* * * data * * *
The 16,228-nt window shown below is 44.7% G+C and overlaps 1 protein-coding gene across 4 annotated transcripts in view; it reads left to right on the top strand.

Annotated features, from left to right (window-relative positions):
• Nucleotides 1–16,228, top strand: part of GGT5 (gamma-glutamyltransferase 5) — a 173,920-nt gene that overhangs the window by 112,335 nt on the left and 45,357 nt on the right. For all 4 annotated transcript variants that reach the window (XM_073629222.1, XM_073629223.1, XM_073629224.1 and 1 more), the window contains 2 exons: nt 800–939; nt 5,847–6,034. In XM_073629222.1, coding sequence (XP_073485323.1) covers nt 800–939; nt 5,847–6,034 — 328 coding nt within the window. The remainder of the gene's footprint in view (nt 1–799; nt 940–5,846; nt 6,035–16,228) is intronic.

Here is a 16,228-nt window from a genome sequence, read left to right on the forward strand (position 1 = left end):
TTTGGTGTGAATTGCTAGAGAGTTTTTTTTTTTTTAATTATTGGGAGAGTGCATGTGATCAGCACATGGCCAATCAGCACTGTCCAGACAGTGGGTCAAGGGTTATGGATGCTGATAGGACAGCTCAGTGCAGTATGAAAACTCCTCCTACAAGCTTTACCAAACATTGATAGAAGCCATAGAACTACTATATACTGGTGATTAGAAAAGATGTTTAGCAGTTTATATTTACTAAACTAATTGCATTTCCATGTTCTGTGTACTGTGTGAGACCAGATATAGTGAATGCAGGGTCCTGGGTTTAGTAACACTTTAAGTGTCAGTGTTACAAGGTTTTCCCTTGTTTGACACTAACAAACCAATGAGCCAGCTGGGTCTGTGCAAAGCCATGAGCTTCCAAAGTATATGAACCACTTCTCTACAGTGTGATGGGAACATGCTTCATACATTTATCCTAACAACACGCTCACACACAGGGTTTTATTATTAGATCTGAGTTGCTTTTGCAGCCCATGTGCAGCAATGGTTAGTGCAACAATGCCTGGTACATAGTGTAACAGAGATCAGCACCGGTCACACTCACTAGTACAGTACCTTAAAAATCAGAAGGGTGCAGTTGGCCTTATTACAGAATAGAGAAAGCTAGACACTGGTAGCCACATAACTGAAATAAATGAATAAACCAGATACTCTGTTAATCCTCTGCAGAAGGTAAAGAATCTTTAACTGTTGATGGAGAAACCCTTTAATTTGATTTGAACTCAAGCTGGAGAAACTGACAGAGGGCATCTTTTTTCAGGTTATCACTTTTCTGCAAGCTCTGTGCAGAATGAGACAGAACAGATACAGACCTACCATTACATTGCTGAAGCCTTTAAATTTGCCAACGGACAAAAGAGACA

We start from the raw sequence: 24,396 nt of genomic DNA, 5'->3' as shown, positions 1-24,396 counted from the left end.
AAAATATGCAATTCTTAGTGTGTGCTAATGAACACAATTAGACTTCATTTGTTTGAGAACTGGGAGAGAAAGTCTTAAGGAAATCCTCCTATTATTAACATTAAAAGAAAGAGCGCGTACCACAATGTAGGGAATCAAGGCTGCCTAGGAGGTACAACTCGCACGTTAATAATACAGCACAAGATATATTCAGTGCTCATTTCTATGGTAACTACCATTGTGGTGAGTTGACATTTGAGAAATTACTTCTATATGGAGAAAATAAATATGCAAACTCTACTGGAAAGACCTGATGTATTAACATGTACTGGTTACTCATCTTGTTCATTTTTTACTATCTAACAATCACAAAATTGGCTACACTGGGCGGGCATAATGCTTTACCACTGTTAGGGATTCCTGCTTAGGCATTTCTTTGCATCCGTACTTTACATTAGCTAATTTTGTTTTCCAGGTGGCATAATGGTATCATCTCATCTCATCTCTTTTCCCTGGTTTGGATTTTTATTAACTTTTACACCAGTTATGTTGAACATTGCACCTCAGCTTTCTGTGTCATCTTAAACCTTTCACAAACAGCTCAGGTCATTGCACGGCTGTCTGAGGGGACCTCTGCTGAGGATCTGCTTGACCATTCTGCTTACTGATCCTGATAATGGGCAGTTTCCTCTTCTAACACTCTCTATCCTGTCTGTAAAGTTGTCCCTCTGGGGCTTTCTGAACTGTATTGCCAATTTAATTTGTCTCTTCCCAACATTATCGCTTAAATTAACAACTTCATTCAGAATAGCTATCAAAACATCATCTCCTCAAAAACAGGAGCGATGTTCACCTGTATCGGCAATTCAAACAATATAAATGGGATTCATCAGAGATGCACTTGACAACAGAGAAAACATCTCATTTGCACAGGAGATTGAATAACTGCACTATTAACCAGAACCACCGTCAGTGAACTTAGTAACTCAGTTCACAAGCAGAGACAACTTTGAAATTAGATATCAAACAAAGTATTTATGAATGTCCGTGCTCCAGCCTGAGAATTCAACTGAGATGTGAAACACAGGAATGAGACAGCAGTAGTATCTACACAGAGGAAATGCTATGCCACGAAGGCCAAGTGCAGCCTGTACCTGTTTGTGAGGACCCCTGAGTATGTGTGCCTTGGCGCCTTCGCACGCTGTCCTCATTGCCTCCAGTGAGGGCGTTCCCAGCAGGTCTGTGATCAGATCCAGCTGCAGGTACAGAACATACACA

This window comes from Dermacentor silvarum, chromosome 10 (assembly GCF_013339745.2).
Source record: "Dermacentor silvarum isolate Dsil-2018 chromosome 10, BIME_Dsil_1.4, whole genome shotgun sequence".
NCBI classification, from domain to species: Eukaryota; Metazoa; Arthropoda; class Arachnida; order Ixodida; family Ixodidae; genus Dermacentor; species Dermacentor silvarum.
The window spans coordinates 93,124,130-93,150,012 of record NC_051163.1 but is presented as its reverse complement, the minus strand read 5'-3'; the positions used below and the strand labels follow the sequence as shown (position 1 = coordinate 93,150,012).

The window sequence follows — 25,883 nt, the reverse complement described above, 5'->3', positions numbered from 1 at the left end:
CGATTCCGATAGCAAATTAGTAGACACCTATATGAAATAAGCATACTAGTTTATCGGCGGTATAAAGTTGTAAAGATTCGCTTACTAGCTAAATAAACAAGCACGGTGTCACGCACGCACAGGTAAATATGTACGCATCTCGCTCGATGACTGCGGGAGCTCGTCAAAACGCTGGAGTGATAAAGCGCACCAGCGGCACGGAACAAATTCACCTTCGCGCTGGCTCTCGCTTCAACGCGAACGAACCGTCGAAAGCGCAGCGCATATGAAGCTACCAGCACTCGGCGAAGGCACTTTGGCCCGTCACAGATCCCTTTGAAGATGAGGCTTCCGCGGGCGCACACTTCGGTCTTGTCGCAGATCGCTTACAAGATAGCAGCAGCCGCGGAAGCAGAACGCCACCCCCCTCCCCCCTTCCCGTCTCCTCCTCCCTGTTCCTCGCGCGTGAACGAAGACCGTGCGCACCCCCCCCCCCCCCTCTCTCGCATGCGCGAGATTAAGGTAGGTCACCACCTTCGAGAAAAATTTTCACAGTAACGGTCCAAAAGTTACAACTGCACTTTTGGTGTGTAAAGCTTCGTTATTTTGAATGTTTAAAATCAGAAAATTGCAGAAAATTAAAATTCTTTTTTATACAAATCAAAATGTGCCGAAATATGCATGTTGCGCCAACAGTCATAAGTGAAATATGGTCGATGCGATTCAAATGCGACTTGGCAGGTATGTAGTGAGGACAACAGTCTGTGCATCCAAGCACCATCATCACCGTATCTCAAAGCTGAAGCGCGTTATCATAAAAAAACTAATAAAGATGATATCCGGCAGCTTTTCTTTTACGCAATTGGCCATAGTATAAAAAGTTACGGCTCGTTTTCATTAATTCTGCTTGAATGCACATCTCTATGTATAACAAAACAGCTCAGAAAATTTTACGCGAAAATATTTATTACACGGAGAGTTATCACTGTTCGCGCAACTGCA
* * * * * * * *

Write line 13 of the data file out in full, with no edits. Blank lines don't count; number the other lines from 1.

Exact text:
CGATTCCGATAGCAAATTAGTAGACACCTATATGAAATAAGCATACTAGTTTATCGGCGGTATAAAGTTGTAAAGATTCGCTTACTAGCTAAATAAACAAGCACGGTGTCACGCACGCACAGGTAAATATGTACGCATCTCGCTCGATGACTGCGGGAGCTCGTCAAAACGCTGGAGTGATAAAGCGCACCAGCGGCACGGAACAAATTCACCTTCGCGCTGGCTCTCGCTTCAACGCGAACGAACCGTCGAAAGCGCAGCGCATATGAAGCTACCAGCACTCGGCGAAGGCACTTTGGCCCGTCACAGATCCCTTTGAAGATGAGGCTTCCGCGGGCGCACACTTCGGTCTTGTCGCAGATCGCTTACAAGATAGCAGCAGCCGCGGAAGCAGAACGCCACCCCCCTCCCCCCTTCCCGTCTCCTCCTCCCTGTTCCTCGCGCGTGAACGAAGACCGTGCGCACCCCCCCCCCCCCCTCTCTCGCATGCGCGAGATTAAGGTAGGTCACCACCTTCGAGAAAAATTTTCACAGTAACGGTCCAAAAGTTACAACTGCACTTTTGGTGTGTAAAGCTTCGTTATTTTGAATGTTTAAAATCAGAAAATTGCAGAAAATTAAAATTCTTTTTTATACAAATCAAAATGTGCCGAAATATGCATGTTGCGCCAACAGTCATAAGTGAAATATGGTCGATGCGATTCAAATGCGACTTGGCAGGTATGTAGTGAGGACAACAGTCTGTGCATCCAAGCACCATCATCACCGTATCTCAAAGCTGAAGCGCGTTATCATAAAAAAACTAATAAAGATGATATCCGGCAGCTTTTCTTTTACGCAATTGGCCATAGTATAAAAAGTTACGGCTCGTTTTCATTAATTCTGCTTGAATGCACATCTCTATGTATAACAAAACAGCTCAGAAAATTTTACGCGAAAATATTTATTACACGGAGAGTTATCACTGTTCGCGCAACTGCA